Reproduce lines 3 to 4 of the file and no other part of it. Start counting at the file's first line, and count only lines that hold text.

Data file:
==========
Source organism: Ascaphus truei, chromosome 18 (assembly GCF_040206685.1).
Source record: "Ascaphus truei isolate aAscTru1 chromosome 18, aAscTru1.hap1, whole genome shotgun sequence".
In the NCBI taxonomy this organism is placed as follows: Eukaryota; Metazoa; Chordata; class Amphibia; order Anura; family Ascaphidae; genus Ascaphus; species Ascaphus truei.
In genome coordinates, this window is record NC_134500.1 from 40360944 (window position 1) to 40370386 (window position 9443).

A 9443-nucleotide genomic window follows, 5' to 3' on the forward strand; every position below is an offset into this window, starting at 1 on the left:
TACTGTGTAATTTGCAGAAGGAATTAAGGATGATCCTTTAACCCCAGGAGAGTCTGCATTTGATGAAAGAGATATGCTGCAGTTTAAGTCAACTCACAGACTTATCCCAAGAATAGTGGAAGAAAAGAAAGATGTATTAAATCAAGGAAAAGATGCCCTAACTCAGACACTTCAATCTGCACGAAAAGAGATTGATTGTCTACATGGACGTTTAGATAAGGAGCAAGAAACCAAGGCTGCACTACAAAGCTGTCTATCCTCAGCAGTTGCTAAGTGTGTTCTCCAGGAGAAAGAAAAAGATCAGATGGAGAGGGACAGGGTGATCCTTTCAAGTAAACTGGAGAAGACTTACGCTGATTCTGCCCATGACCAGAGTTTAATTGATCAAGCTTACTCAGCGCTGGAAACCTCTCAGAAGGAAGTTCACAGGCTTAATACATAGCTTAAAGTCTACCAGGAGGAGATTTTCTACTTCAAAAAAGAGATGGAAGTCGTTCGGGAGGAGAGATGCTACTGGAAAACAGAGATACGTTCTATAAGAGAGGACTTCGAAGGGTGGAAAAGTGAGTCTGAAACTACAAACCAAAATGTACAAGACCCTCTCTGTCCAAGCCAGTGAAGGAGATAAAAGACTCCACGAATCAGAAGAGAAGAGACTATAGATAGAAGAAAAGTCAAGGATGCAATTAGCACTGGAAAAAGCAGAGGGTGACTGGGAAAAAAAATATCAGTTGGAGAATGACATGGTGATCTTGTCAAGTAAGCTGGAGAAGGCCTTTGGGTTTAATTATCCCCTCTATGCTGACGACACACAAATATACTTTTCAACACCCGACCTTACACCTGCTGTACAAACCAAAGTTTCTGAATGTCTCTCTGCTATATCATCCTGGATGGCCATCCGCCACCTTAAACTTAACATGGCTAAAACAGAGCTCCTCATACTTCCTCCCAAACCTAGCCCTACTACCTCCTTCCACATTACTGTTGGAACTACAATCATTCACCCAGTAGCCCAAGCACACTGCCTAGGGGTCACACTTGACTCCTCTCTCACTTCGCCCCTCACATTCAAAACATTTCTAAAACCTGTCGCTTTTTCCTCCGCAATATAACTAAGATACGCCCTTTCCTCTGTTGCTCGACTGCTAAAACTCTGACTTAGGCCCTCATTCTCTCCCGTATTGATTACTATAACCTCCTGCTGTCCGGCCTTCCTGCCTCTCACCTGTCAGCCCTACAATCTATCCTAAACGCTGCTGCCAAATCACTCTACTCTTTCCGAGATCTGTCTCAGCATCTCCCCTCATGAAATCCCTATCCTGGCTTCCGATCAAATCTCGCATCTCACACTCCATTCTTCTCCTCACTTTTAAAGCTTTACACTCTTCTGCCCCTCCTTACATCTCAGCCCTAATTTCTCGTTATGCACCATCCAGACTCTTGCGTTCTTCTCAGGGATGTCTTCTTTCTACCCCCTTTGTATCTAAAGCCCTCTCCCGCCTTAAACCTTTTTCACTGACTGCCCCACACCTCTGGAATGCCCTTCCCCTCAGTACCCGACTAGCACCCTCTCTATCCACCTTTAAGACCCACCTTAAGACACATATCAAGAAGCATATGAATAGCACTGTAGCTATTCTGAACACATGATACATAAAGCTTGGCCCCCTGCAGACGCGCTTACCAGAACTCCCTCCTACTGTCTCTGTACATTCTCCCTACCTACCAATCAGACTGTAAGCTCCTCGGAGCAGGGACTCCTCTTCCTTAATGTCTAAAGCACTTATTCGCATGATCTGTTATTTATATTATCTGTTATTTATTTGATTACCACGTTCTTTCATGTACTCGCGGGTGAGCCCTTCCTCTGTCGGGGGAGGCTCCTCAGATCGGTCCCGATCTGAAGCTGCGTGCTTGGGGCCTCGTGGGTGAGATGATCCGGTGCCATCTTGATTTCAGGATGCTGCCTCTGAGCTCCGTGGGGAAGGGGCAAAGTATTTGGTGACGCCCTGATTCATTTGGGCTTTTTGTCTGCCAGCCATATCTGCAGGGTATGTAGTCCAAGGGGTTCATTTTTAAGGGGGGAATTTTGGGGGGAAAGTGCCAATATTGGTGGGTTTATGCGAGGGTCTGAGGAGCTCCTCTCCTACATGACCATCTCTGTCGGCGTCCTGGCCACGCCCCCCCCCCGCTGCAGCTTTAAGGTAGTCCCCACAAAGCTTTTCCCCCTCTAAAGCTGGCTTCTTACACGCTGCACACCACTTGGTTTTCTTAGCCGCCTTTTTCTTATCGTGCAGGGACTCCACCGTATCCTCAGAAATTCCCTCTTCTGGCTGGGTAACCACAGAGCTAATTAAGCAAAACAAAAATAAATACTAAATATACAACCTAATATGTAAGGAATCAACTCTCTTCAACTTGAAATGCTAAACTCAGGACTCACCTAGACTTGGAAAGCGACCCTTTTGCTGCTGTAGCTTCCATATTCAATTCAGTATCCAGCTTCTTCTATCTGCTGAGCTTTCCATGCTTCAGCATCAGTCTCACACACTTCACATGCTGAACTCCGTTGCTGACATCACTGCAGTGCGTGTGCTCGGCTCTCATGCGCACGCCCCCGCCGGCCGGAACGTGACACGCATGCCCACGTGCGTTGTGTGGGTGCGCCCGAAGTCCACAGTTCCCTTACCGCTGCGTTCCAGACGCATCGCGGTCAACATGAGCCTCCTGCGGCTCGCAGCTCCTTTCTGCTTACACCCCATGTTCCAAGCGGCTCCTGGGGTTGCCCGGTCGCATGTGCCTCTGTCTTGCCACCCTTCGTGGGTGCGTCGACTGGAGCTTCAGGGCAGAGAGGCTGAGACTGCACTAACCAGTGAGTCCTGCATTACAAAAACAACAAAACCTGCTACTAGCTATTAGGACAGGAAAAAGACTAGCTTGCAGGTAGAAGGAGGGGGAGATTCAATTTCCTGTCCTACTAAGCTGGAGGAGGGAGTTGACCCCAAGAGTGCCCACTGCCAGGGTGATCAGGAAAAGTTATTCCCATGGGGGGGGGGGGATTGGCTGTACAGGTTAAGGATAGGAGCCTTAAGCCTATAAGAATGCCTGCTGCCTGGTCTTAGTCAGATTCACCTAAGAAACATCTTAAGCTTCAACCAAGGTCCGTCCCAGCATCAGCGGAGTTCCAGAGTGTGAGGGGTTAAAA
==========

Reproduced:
In the NCBI taxonomy this organism is placed as follows: Eukaryota; Metazoa; Chordata; class Amphibia; order Anura; family Ascaphidae; genus Ascaphus; species Ascaphus truei.
In genome coordinates, this window is record NC_134500.1 from 40360944 (window position 1) to 40370386 (window position 9443).